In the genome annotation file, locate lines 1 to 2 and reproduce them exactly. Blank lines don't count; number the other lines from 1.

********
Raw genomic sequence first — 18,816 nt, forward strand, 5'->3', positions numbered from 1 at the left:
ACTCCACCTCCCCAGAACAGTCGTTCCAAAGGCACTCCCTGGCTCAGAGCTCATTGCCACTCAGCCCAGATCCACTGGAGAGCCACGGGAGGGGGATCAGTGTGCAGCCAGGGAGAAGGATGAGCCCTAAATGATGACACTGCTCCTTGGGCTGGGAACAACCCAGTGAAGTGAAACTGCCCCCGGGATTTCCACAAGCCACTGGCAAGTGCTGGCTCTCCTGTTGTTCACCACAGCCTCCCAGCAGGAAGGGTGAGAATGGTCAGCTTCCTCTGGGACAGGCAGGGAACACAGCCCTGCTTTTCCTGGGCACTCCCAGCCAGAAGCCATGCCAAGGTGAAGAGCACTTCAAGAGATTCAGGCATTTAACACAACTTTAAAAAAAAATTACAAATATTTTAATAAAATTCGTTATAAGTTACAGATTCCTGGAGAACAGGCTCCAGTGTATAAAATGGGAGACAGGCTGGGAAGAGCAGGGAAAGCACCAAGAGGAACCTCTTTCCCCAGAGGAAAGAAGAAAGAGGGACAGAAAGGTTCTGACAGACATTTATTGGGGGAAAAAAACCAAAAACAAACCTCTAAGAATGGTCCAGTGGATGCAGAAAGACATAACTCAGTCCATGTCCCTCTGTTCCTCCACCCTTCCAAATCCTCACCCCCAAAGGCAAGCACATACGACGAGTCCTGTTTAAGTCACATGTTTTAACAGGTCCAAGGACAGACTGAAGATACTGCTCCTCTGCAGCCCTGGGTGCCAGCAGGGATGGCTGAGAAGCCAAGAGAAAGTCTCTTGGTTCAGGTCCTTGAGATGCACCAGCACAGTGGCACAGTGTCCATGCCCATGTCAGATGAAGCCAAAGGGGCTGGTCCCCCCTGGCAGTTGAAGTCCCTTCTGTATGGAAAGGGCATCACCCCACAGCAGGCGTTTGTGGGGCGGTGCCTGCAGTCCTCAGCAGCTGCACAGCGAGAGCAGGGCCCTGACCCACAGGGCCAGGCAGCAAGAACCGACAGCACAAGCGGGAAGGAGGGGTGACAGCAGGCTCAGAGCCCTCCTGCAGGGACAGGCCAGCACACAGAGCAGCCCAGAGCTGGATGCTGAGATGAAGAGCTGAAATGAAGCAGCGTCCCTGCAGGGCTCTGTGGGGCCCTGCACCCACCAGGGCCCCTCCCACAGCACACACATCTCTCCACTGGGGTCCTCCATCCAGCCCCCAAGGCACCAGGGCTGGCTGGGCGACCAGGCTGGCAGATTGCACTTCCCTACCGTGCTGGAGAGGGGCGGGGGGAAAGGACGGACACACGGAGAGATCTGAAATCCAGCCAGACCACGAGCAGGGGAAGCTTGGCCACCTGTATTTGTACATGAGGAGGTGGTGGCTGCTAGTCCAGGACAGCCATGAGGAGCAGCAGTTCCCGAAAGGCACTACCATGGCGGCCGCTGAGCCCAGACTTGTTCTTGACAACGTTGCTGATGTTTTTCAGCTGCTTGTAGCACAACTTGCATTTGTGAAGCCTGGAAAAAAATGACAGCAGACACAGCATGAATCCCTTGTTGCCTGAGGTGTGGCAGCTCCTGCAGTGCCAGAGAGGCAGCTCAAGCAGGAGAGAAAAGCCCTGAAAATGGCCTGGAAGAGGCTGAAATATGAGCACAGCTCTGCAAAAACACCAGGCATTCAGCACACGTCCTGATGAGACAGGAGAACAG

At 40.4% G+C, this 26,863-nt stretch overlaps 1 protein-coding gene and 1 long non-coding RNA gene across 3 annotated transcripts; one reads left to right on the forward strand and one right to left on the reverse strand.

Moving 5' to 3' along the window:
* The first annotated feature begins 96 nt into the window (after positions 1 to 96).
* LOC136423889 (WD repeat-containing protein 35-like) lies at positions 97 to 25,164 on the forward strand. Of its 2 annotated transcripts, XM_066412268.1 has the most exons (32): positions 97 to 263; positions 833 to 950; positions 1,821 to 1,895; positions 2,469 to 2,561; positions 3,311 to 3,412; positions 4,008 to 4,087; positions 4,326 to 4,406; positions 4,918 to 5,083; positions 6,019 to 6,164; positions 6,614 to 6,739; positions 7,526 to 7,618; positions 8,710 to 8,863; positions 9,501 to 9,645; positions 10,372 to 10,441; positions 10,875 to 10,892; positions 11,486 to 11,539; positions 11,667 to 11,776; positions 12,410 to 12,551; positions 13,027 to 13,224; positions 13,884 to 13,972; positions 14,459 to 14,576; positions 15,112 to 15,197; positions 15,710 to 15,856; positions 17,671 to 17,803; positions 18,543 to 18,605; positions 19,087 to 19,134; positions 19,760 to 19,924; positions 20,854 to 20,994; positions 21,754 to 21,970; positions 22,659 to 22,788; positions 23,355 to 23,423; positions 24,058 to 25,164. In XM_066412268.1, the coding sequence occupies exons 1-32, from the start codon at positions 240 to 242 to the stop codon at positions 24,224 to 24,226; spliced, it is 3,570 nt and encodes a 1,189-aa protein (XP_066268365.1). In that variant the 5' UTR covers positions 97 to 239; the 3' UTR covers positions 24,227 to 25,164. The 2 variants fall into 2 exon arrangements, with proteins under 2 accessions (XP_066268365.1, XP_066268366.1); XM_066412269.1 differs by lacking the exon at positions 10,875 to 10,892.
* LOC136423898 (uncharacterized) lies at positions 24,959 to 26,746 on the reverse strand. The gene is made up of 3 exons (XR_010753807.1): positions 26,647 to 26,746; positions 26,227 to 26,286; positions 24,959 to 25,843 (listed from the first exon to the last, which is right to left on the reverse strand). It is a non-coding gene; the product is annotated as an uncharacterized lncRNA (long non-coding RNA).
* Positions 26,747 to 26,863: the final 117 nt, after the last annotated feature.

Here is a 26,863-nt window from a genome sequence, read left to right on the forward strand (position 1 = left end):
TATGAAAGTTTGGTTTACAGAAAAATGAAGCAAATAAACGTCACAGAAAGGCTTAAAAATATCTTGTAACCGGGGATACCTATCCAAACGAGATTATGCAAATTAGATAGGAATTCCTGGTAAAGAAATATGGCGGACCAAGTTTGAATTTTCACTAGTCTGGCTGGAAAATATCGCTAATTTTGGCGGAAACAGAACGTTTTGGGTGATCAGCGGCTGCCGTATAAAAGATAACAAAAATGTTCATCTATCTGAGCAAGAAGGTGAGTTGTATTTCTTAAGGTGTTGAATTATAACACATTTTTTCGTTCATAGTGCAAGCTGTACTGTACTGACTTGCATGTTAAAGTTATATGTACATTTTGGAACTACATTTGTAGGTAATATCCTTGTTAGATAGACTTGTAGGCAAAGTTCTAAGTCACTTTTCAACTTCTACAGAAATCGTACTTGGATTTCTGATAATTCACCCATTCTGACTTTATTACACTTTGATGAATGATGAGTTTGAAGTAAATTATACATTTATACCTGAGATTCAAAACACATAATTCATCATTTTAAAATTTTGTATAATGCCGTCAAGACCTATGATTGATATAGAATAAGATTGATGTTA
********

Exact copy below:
Raw genomic sequence first — 18,816 nt, forward strand, 5'->3', positions numbered from 1 at the left:
ACTCCACCTCCCCAGAACAGTCGTTCCAAAGGCACTCCCTGGCTCAGAGCTCATTGCCACTCAGCCCAGATCCACTGGAGAGCCACGGGAGGGGGATCAGTGTGCAGCCAGGGAGAAGGATGAGCCCTAAATGATGACACTGCTCCTTGGGCTGGGAACAACCCAGTGAAGTGAAACTGCCCCCGGGATTTCCACAAGCCACTGGCAAGTGCTGGCTCTCCTGTTGTTCACCACAGCCTCCCAGCAGGAAGGGTGAGAATGGTCAGCTTCCTCTGGGACAGGCAGGGAACACAGCCCTGCTTTTCCTGGGCACTCCCAGCCAGAAGCCATGCCAAGGTGAAGAGCACTTCAAGAGATTCAGGCATTTAACACAACTTTAAAAAAAAATTACAAATATTTTAATAAAATTCGTTATAAGTTACAGATTCCTGGAGAACAGGCTCCAGTGTATAAAATGGGAGACAGGCTGGGAAGAGCAGGGAAAGCACCAAGAGGAACCTCTTTCCCCAGAGGAAAGAAGAAAGAGGGACAGAAAGGTTCTGACAGACATTTATTGGGGGAAAAAAACCAAAAACAAACCTCTAAGAATGGTCCAGTGGATGCAGAAAGACATAACTCAGTCCATGTCCCTCTGTTCCTCCACCCTTCCAAATCCTCACCCCCAAAGGCAAGCACATACGACGAGTCCTGTTTAAGTCACATGTTTTAACAGGTCCAAGGACAGACTGAAGATACTGCTCCTCTGCAGCCCTGGGTGCCAGCAGGGATGGCTGAGAAGCCAAGAGAAAGTCTCTTGGTTCAGGTCCTTGAGATGCACCAGCACAGTGGCACAGTGTCCATGCCCATGTCAGATGAAGCCAAAGGGGCTGGTCCCCCCTGGCAGTTGAAGTCCCTTCTGTATGGAAAGGGCATCACCCCACAGCAGGCGTTTGTGGGGCGGTGCCTGCAGTCCTCAGCAGCTGCACAGCGAGAGCAGGGCCCTGACCCACAGGGCCAGGCAGCAAGAACCGACAGCACAAGCGGGAAGGAGGGGTGACAGCAGGCTCAGAGCCCTCCTGCAGGGACAGGCCAGCACACAGAGCAGCCCAGAGCTGGATGCTGAGATGAAGAGCTGAAATGAAGCAGCGTCCCTGCAGGGCTCTGTGGGGCCCTGCACCCACCAGGGCCCCTCCCACAGCACACACATCTCTCCACTGGGGTCCTCCATCCAGCCCCCAAGGCACCAGGGCTGGCTGGGCGACCAGGCTGGCAGATTGCACTTCCCTACCGTGCTGGAGAGGGGCGGGGGGAAAGGACGGACACACGGAGAGATCTGAAATCCAGCCAGACCACGAGCAGGGGAAGCTTGGCCACCTGTATTTGTACATGAGGAGGTGGTGGCTGCTAGTCCAGGACAGCCATGAGGAGCAGCAGTTCCCGAAAGGCACTACCATGGCGGCCGCTGAGCCCAGACTTGTTCTTGACAACGTTGCTGATGTTTTTCAGCTGCTTGTAGCACAACTTGCATTTGTGAAGCCTGGAAAAAAATGACAGCAGACACAGCATGAATCCCTTGTTGCCTGAGGTGTGGCAGCTCCTGCAGTGCCAGAGAGGCAGCTCAAGCAGGAGAGAAAAGCCCTGAAAATGGCCTGGAAGAGGCTGAAATATGAGCACAGCTCTGCAAAAACACCAGGCATTCAGCACACGTCCTGATGAGACAGGAGAACAG